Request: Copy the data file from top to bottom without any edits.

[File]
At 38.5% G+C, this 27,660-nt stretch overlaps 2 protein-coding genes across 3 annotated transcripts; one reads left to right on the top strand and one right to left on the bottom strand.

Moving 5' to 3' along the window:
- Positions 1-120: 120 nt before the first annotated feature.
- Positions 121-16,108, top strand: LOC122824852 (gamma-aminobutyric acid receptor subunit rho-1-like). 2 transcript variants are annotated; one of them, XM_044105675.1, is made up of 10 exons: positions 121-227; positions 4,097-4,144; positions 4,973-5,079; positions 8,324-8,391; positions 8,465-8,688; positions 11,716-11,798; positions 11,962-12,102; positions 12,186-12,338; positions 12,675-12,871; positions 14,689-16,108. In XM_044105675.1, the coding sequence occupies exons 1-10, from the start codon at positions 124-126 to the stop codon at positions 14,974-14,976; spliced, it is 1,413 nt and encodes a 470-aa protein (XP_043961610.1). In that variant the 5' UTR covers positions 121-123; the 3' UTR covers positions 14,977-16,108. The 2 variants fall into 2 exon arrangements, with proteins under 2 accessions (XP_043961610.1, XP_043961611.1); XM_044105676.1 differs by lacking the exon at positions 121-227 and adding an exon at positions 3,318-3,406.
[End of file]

At 38.5% G+C, this 27,660-nt stretch overlaps 2 protein-coding genes across 3 annotated transcripts; one reads left to right on the top strand and one right to left on the bottom strand.

Moving 5' to 3' along the window:
- Positions 1-120: 120 nt before the first annotated feature.
- Positions 121-16,108, top strand: LOC122824852 (gamma-aminobutyric acid receptor subunit rho-1-like). 2 transcript variants are annotated; one of them, XM_044105675.1, is made up of 10 exons: positions 121-227; positions 4,097-4,144; positions 4,973-5,079; positions 8,324-8,391; positions 8,465-8,688; positions 11,716-11,798; positions 11,962-12,102; positions 12,186-12,338; positions 12,675-12,871; positions 14,689-16,108. In XM_044105675.1, the coding sequence occupies exons 1-10, from the start codon at positions 124-126 to the stop codon at positions 14,974-14,976; spliced, it is 1,413 nt and encodes a 470-aa protein (XP_043961610.1). In that variant the 5' UTR covers positions 121-123; the 3' UTR covers positions 14,977-16,108. The 2 variants fall into 2 exon arrangements, with proteins under 2 accessions (XP_043961610.1, XP_043961611.1); XM_044105676.1 differs by lacking the exon at positions 121-227 and adding an exon at positions 3,318-3,406.